)
Instructor: Ron Elber (ron@cs.cornell.edu) 57146
Prerequisites: CS 100, MATH 293,294, Physics 112,213 CHEM 211 or equivalent.
BioBM 330 recommended
Tuesday and Thursday , lecture: 1:252:15 Olin Hall 245
Thursday, section: 2:303:20 Hollister Hall 306
Water:
1. Atomistic simulations. Fixed charge models. TIP3P and TIP4P. Energy
minimization (steepest descent, conjugate gradient, Newton Raphson) and the
geometry of the water dimer.
2. Water entropy and free energy. Calculation of partition functions. (Stochastic
sampling, randomized algorithms, Metropolis algorithm. and Markov chains).
3. Hydrophobic effects and solvation of apolar molecules. (Enhanced sampling,
multitempering, and multiensemble approaches).
Protein Folding:
1. Reduced representation of polymers and simulations of polymer collapse. (Lattice
and continuous Monte Carlo simulations).
2. Simulation of kinetics and equilibrium –Brownian dynamics.
3. Global optimization techniques, randomized algorithms, protein design
Molecular dynamics:
1. Solving initial value problems. Extracting kinetic and thermodynamic properties.
2. Molecular dynamics with holonomic constraints (SHAKE).
3. Solvent and solutes, Periodic boundary conditions, pressure and temperature
controls,
4. Computing longrange forces (Ewald sum).
5. Correlation functions and experiments
6. Transition state theory in the condensed phases
Statistics:
1. Estimators: Mean, standard deviation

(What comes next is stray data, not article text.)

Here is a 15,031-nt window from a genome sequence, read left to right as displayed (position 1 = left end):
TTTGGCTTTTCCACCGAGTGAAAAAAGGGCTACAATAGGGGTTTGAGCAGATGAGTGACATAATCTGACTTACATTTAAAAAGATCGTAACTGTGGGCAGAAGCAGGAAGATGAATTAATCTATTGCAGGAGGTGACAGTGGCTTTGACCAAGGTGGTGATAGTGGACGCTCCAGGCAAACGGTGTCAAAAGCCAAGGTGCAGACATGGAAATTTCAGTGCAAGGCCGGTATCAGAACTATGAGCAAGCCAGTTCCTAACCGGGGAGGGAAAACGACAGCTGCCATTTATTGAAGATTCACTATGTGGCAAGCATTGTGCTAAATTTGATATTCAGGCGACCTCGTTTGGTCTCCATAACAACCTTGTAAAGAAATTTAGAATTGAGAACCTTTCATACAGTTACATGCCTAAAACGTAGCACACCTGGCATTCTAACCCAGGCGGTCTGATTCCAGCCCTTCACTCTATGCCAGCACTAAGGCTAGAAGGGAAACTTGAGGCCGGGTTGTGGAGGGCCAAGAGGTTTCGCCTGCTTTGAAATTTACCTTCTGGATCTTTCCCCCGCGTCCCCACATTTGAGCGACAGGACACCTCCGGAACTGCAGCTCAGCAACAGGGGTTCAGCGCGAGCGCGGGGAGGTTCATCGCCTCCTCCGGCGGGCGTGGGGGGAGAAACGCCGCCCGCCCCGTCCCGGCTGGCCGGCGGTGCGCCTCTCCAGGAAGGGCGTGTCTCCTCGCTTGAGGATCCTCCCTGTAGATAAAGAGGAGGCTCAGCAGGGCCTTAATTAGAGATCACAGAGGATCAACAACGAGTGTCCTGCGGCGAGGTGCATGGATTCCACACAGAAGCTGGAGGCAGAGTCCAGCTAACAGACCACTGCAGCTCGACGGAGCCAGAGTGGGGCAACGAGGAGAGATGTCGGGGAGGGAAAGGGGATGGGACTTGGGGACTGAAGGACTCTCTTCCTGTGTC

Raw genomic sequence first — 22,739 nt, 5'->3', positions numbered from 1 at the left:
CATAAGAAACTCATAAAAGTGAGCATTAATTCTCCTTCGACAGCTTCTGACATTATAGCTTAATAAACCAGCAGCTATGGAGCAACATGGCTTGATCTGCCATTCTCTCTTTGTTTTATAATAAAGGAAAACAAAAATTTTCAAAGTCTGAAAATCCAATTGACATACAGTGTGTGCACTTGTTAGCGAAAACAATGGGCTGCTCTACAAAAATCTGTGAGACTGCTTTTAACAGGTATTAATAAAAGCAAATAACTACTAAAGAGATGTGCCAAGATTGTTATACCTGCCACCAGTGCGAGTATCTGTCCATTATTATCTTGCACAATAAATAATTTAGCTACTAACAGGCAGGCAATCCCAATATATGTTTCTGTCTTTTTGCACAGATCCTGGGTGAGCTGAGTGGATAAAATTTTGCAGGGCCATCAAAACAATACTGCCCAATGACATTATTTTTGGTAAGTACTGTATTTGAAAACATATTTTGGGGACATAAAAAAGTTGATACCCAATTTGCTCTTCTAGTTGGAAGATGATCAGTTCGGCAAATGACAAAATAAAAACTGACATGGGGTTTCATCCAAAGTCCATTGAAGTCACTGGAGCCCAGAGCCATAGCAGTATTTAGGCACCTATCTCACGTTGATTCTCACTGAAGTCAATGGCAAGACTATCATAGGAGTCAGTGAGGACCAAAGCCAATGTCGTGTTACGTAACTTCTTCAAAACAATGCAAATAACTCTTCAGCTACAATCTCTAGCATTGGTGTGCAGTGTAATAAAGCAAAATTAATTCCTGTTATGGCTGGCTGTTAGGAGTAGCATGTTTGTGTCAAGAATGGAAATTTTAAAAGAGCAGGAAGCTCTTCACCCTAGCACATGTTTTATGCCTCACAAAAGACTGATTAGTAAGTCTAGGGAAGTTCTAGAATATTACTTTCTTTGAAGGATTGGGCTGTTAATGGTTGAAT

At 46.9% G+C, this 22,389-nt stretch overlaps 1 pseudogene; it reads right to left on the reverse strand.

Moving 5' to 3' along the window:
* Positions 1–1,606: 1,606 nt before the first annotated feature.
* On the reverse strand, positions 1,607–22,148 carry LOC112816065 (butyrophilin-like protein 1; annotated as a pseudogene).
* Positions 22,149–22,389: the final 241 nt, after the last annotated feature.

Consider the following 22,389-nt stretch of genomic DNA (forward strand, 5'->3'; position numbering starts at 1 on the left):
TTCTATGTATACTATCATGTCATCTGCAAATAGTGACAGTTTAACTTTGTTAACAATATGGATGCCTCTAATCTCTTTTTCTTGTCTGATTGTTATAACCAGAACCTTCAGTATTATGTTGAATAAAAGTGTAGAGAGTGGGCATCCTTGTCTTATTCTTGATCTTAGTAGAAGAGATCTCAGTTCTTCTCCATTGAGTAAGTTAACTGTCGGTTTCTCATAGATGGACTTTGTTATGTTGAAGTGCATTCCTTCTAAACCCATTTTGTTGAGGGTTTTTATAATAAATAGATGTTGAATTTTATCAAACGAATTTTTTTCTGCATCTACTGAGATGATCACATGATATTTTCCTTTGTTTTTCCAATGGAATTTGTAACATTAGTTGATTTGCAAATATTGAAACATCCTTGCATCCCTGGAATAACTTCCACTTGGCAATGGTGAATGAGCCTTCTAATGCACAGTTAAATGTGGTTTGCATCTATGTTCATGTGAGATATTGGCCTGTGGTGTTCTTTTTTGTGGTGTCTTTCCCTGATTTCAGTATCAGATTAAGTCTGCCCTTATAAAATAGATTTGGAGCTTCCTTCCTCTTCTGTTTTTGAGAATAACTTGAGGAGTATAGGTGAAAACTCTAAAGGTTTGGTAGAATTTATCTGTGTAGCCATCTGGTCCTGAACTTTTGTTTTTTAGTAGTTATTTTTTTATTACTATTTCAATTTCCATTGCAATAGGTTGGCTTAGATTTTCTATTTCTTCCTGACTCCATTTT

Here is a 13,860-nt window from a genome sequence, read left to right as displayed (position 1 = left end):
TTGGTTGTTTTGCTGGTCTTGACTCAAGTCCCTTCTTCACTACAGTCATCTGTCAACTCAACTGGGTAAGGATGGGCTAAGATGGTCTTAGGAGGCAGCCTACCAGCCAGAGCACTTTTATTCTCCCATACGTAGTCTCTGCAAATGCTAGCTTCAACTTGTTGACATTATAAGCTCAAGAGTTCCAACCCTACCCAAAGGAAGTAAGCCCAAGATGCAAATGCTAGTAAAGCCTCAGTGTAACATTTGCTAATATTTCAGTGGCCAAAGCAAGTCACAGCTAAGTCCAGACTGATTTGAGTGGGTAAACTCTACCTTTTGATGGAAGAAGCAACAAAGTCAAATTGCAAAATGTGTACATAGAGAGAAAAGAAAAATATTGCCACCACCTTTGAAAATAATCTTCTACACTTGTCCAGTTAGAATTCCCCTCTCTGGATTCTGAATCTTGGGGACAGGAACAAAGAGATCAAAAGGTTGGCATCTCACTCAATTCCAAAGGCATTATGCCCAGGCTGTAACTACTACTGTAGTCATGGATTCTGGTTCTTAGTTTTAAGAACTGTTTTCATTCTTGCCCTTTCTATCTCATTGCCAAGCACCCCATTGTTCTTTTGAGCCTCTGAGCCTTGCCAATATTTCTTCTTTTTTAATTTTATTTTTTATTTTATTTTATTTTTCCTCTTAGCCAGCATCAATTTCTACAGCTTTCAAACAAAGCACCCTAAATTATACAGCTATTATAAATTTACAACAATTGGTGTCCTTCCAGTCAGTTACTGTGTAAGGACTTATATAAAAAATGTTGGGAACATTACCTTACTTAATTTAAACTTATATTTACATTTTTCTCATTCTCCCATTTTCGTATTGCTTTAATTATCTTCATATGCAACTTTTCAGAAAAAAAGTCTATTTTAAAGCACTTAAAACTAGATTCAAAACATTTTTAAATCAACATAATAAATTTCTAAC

2. Maximum likelihood
3. Confidence interval
4. chi2 statistics
5. Regression
6. Goodness of fit
The students in the class must follow the code of academic integrity
http://www.cs.cornell.edu/degreeprogs/ugrad/CSMajor/index.htm#ai
Water
A very simple molecule that consists of 3 atoms: one oxygen and two hydrogen atoms.
Some remarkable properties. Very high melting and vaporization points for liquid with
so light molecular mass. For example, CCl4 melt at 250K, while water at 273K.
Anomalous density behavior at freezing (expansion in density – ice lighter than liquid
water, ice 0.92 g/mL, liquid water 1.0g/mL). Very strong electrical forces (special
orientation forces?). High dielectric constant
Explain with “simple” microscopic model macroscopic behavior? Explain also
microscopic data, since macroscopic observation are too few.
î Structures
î Correlation functions spatial & time.
î Spatial correlation functions (first and second peak) as determinant of interaction
strengths
î Time correlations measure (for example) dielectric response.
A water molecule is neutral but it carries a large dipole moment. The oxygen is highly
negative and the hydrogen positive. The dipole moment of the molecule (it is not linear)
is 1.855 Debye unit (Debye = 3.33564⋅1030 C m). Electron charge and distance of one
angstrom corresponds to 4.803 Debye.
The geometry of a single water molecule is determined by the following parameters
(using a model potential TIP3P – position of an atom as light as hydrogen in quantum
mechanics is subject to considerable uncertainty): r(OH) 0.9572 a(HOH) 109.47 Since
the hydrogen atoms are symmetric, the dipole moment is an experimental indication that
the molecule is not linear. The individual molecules are set to be rigid (no violations of
the above internal coordinates are allowed). We shall use harmonic restraints to fix the
geometry (at least until we will learn how to handle holonomic constraints). For internal
water potential, we write
( ) ( ) ( )
2 2 2
internal 1 2 1 2
0.9572 0.9572 ' 1.5139
o h o h h h
U k r k r k r
− − −
= − + − + −
where k and k’ are constants chosen to minimize the changes in the distances compared to